Understanding the role of CRO
January 2013 | SPECIAL REPORT: GLOBAL RESTRUCTURING & INSOLVENCY
Financier Worldwide Magazine
Does the Securities Investor Protection Act (SIPA) and its incorporation of the US Bankruptcy Code’s provisions governing the recovery of preferential payments and fraudulent transfers enable a trustee appointed under SIPA to reach beyond US borders? With the failures of Bernard L. Madoff Investment Securities LLC (BLMIS) and the Madoff feeder funds, the resulting appointment of the SIPA Trustee in the BLMIS case and the subsequent adversary proceedings commenced by the SIPA Trustee to recover preferences and fraudulent transfers, the issue of the extraterritorial application of SIPA and the Bankruptcy Code is now squarely before the federal courts of the United States.
This article will review recent appellate decisions applying the US Supreme Court’s 2010 decision in Morrison v. Nat. Australia Bank Ltd., 130 S. Ct. 2869 (2010), examine how the federal courts treated SIPA and extraterritoriality prior to Morrison, and discuss the current status of SIPA and extraterritoriality.
Supreme Court jurisprudence
The issue is brought into focus by two Supreme Court decisions – Morrison v. Nat. Australia Bank Ltd., and E.E.O.C. v. Aramco, 499 U.S. 244 (1991). In Morrison, the court expressly applied its earlier holding in Aramco and rejected the contention that the 1934 Securities and Exchange Act (the 1934 Act) reached conduct in the United States affecting overseas exchanges or transactions. The consequence was that the Court effectively barred federal securities fraud actions from being filed within the United States in connection with securities that were traded on a foreign exchange.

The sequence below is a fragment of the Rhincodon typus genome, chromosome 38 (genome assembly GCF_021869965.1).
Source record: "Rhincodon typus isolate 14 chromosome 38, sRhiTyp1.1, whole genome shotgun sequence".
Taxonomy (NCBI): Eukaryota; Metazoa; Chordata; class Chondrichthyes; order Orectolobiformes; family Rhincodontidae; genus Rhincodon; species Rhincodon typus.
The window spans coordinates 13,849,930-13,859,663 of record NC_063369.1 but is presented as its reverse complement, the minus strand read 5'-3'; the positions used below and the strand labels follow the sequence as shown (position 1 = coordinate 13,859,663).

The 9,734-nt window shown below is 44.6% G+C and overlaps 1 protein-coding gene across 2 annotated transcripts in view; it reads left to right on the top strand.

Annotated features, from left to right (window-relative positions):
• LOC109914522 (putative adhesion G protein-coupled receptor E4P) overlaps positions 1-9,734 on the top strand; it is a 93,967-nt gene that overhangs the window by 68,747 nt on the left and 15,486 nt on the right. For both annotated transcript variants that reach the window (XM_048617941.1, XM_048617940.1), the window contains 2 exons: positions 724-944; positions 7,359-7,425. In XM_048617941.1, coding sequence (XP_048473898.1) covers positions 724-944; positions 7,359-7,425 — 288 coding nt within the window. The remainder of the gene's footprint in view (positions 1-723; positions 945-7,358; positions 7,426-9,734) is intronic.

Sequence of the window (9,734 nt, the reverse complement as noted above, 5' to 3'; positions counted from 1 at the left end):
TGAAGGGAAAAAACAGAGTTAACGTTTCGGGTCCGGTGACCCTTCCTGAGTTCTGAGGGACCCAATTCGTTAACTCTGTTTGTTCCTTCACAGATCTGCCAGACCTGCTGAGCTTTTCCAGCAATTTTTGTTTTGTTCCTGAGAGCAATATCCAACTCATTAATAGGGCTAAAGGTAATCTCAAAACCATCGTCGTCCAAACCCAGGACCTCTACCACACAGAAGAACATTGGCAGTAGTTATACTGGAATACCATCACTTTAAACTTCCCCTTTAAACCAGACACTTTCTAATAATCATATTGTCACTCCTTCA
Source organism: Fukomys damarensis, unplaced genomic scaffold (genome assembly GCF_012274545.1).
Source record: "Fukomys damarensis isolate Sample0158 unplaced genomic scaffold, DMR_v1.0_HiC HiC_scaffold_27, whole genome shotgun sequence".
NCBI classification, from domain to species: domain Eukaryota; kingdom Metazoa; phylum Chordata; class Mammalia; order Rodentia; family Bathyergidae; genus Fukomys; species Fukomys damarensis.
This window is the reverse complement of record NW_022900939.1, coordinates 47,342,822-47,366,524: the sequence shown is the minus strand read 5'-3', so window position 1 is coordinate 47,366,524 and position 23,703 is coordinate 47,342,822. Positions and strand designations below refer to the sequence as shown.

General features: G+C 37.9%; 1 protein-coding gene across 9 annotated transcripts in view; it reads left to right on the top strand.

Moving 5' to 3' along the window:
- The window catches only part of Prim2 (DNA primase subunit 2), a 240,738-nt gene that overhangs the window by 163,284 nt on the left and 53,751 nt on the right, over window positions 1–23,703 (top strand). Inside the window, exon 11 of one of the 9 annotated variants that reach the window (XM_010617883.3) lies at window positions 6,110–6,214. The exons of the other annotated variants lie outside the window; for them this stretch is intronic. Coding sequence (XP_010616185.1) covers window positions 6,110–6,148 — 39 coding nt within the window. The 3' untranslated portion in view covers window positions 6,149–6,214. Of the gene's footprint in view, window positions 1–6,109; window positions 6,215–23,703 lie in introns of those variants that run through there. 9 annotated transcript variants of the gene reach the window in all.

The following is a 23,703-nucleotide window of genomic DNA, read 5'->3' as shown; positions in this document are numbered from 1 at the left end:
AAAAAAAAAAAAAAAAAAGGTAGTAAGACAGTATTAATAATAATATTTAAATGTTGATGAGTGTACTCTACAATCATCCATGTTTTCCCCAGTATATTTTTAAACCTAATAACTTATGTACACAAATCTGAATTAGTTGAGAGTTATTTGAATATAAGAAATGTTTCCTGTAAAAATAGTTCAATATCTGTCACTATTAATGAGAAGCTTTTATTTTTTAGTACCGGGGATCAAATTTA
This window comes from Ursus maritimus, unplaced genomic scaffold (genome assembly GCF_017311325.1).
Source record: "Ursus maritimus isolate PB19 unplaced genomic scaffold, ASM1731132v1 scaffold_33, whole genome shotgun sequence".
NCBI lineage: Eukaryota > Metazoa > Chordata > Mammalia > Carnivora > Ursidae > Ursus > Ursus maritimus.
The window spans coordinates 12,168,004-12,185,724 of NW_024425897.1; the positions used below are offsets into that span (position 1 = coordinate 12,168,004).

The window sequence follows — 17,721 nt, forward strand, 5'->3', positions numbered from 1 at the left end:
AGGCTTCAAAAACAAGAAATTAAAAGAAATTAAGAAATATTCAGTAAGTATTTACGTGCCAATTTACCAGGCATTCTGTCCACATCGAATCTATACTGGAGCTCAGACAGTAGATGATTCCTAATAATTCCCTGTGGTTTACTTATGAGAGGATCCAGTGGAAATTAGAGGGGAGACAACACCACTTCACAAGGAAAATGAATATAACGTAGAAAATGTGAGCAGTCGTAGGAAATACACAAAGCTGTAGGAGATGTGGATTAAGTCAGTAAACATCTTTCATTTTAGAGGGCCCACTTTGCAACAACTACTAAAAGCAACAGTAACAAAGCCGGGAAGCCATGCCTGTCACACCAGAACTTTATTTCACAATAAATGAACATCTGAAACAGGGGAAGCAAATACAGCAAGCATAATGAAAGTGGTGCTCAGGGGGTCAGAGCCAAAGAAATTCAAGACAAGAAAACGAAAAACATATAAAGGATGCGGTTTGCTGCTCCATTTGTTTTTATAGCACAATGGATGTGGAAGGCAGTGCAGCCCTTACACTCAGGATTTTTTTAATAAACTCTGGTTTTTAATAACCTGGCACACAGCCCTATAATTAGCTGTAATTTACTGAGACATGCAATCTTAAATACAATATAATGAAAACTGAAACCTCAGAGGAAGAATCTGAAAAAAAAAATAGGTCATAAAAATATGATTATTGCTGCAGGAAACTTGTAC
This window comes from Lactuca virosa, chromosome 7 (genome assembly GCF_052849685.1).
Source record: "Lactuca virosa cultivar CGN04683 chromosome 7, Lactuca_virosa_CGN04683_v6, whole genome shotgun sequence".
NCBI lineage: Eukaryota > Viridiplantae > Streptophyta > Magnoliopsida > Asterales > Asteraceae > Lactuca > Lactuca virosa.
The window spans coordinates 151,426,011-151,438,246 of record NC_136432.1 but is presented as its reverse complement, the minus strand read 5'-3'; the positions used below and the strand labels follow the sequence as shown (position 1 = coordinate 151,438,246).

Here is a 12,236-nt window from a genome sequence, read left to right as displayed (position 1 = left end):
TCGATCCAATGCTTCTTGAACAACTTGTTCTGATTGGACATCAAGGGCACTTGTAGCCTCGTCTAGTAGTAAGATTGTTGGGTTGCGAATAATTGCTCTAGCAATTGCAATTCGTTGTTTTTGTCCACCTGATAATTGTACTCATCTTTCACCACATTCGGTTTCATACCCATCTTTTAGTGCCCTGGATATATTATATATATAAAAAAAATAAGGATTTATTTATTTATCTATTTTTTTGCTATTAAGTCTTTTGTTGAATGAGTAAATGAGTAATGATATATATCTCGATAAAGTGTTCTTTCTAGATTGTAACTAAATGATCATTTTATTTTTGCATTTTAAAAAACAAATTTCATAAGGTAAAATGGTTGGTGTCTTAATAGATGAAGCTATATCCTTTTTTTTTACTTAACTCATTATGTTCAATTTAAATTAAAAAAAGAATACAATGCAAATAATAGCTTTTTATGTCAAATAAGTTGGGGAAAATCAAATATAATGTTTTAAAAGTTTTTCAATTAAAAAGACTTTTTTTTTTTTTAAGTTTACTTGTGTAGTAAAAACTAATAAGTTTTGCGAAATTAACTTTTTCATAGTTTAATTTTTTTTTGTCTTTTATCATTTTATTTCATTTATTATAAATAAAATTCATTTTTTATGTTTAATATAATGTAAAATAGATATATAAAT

In reaching its determination, the Court placed great emphasis upon the text of the pertinent statute, Section 10(b)(5) of the 1934 Act – which lacked any reference to extraterritoriality – as compared to Section 30 of the 1934 Act which expressly provides for extraterritorial application.
For its part, Aramco held that Title VII did not apply to the overseas employment practices of a multinational company in the absence of express congressional intent. The court determined that the then-operative version of Title VII lacked any such language: “we have repeatedly held that even statutes that contain broad language in their definitions of ‘commerce’ that expressly refer to ‘foreign commerce’ do not apply abroad.” Aramco, 499 U.S. at 251.
Morrison’s appellate progeny
Morrison quickly begat progeny. In Keller Foundation/Case Found. v. Tracy, 696 F.3d 835 (9th Cir. 2012), the Court of Appeals rejected the contention that the Longshore and Harbor Workers’ Compensation Act provided workers’ compensation coverage for maritime employees working in Indonesia and Singapore. Significantly, Keller relied upon Morrison as a touchstone for statutory interpretation. As the Ninth Circuit Court elaborated: “Morrison ... rejected the widespread practice among circuit courts of trying to ‘discern’ whether Congress would have wanted [a federal] statute to apply’ extraterritorially, and it also rejected the courts’ development of complex tests that were difficult to apply.’” Keller Foundation/Case Found., 696 F.3d at 844-845.
Similarly, in Cedeño v. Castillo, 457 Fed. Appx. 35 (2d Cir. 2012), the Second Circuit held that the Racketeer Influenced and Corrupt Organizations Act, 18 U.S.C. § 1861, et seq., did not reach conduct allegedly committed abroad by a purported foreign criminal enterprise. In accord, Picard v. Kohn, 2011 U.S. Dist. LEXIS 101261, at *7 (Sept. 6, 2011) (Rakoff, U.S.D.J.) (“RICO cannot be applied extraterritorially”). In contrast, in In re Griffin Trading Co., 683 F.3d 819 (7th Cir. 2012), the Court of Appeals for the Seventh Circuit addressed Morrison and held that the Commodity Exchange Act contained an express statutory grant conferring upon the Commodities Futures Trading Commission the authority to issue special regulations governing overseas customer transfers.
SIPA, transfers and earlier case law